Federal prosecutors recently brought new indictments against U.S. academics in two separate cases involving alleged unreported ties to China. The Department of Justice moved forward its cases against the Harvard and University of Arkansas-affiliated professors as part of a broader push to combat what Assistant Attorney General for National Security John C. Demers referred to as “China’s targeting of research and academic collaborations within the United States in order to obtain U.S. technology illegally.”
Both professors had ties to the Thousand Talents Program, a Chinese government program started in 2008 with the goal of improving China’s access to talent, research, and technology that the Department of Justice has been particularly focused on.
On January 28, 2020, Charles Lieber, the chair of Harvard’s chemistry department, was arrested and charged by complaint with making false statements to Department of Defense investigators and the National Institutes of Health when he denied being asked to participate in the Thousand Talents Plan. The government alleged that the nanotechnology expert did, in fact, enter into a three-year contract under the Thousand Talents Program, in exchange for $50,000 per month, living expenses, and grant money. Lieber was indicted on the false statement counts in June, and on July 28 the government expanded its case by bringing a superseding indictment alleging that Lieber filed false tax returns and failed to file reports of foreign bank accounts to the IRS.
Simon Ang, an electrical engineering professor and researcher at the University of Arkansas, was arrested on May 8, 2020 and charged by complaint with wire fraud. The government alleged that Ang received funding from Chinese companies and from the Thousand Talents Program, but hid those ties in order to obtain grants from U.S. agencies, including NASA. The government recently broadened the charges against Ang by bringing an indictment charging 42 counts of wire fraud and two counts of passport fraud.
The universities involved in these cases are cooperating with the government investigations, according to media reports.
The government has pursued aggressive tactics in similar cases, as well. In a hearing on July 31, 2020, the government argued that a judge should revoke the bond of a Stanford University visiting scholar who was charged with wire fraud for allegedly concealing her Chinese military duty status in her visa application following the revelation that her six-year-old daughter returned to China without her.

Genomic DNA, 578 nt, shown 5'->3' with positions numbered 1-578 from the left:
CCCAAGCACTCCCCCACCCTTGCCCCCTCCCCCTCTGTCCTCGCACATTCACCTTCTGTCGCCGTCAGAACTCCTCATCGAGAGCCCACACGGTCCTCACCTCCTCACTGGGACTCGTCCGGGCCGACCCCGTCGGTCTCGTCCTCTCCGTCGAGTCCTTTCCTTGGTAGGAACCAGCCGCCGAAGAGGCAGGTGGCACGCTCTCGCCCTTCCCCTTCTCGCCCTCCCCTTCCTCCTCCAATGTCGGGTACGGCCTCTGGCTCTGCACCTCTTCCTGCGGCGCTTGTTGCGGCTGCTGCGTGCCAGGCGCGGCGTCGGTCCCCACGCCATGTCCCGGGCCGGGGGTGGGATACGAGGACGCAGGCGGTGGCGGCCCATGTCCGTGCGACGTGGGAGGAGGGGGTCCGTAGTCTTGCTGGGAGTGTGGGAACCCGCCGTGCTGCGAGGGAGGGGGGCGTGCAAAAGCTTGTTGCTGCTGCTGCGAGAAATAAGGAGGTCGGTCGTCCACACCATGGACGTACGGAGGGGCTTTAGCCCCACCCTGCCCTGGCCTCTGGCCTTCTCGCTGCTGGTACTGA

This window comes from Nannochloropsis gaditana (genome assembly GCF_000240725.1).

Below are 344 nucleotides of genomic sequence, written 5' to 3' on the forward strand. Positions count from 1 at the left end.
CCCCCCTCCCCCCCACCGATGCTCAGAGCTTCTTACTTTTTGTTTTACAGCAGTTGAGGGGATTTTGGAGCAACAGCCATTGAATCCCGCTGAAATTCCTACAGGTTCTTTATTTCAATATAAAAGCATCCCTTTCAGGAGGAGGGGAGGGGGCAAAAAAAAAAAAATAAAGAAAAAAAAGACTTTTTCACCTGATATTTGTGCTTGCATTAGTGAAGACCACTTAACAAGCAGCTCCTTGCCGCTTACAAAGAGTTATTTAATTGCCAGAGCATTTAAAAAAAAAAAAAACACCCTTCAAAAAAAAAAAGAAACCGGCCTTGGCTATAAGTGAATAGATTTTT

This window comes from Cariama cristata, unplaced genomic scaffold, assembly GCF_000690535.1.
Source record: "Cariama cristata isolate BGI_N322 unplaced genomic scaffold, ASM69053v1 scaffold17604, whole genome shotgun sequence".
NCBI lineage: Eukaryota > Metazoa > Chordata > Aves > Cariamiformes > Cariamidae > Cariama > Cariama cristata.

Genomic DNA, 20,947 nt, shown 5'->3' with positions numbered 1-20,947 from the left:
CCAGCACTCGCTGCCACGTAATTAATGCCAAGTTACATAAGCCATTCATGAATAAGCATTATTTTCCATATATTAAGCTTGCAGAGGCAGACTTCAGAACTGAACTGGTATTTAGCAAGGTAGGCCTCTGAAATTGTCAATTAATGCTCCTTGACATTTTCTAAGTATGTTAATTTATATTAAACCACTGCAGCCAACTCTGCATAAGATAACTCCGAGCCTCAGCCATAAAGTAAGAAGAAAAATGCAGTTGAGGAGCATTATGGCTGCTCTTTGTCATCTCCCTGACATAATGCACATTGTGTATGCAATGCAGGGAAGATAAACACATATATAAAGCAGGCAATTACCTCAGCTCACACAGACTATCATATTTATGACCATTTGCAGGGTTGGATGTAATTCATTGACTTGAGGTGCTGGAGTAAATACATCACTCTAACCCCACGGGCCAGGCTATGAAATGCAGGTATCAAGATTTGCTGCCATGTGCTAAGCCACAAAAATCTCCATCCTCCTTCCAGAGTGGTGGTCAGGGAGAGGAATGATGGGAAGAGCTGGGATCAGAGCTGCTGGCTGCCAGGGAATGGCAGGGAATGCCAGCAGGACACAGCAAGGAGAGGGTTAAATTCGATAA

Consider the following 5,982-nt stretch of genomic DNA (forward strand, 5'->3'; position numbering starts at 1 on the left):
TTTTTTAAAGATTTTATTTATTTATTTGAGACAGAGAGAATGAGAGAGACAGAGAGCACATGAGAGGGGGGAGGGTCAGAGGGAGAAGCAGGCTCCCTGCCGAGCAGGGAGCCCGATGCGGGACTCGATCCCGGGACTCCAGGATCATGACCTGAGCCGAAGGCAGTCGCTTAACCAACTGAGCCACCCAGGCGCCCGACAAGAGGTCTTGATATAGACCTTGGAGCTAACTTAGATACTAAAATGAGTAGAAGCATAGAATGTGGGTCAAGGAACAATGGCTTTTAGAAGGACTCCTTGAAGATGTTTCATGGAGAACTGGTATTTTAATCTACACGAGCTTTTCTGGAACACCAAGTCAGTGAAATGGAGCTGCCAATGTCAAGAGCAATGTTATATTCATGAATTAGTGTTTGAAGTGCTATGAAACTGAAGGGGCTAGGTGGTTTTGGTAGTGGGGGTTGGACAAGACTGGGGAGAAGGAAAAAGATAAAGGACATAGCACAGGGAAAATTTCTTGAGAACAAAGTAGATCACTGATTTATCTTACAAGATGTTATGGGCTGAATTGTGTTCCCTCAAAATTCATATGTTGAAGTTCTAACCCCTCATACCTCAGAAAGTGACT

The number of these cases and prosecutors’ aggressive approaches illustrate the seriousness of the Department of Justice’s focus on investigating and prosecuting unreported ties between U.S. academics and Chinese institutions. Aside from the risk to individual academics, American colleges and universities also face significant reputational and financial risks. It is more important than ever that colleges and universities understand these risks, craft and maintain robust compliance programs, conduct thorough (but cost-efficient) investigations, and effectively navigate the complex issues of disclosure and cooperation with DOJ and other relevant agencies.
 Press Release, U.S. Dep’t of Justice, University of Arkansas Professor Indicted for Wire Fraud and Passport Fraud (July 29, 2020).
 Ellen Barry and Gina Kolata, China’s Lavish Funds Lured U.S. Scientists. What Did It Get in Return?, New York Times (Feb. 6, 2020).
 Devlin Barrett, FBI Arrests Harvard Chemist; Two Others Charged in Chinese Research Cases, Washington Post (Jan. 28, 2020).
 Press Release, US Dep’t of Justice, Harvard University Professor and Two Chinese Nationals Charged in Three Separate China Related Cases (Jan. 28, 2020).
 Press Release, US Dep’t of Justice, Harvard University Professor Indicted on False Statement Charges (June 9, 2020).
 Press Release, US Dep’t of Justice, Harvard University Professor Charged with Tax Offenses (July 28, 2020).
 Press Release, US Dep’t of Justice, University of Arkansas Professor Arrested for Wire Fraud (May 11, 2020).
 Matthew Farwell and Katie Benner, Arkansas Professor Is Accused of Hiding Chinese Funding, N.Y. Times (May 11, 2020).
 Press Release, US Dep’t of Justice, University of Arkansas Professor Indicted for Wire Fraud and Passport Fraud (July 29, 2020).
 Bill Chappell, Acclaimed Harvard Scientist Is Arrested, Accused Of Lying About Ties To China, NPR (Jan. 28, 2020), (“Harvard is cooperating with federal authorities, including the National Institutes of Health, and is initiating its own review of the alleged misconduct.”); Jaime Adame, Ex-UA Professor Faces Fraud Counts Over Grants, Arkansas Democrat Gazette (July 30, 2020), (quoting a university spokesperson who stated that “[t]he University continues to actively cooperate with the federal investigation in this matter”).
 Hannah Albarazi, Stanford Scholar Alleged To Be Chinese Agent Wins Bail, Law360 (July 31, 2020).
 For more information on these and other risks posed to U.S. institutions of higher education, see Steptoe’s Client Alert, Higher Education Under the Prosecutorial Microscope (June 26, 2020).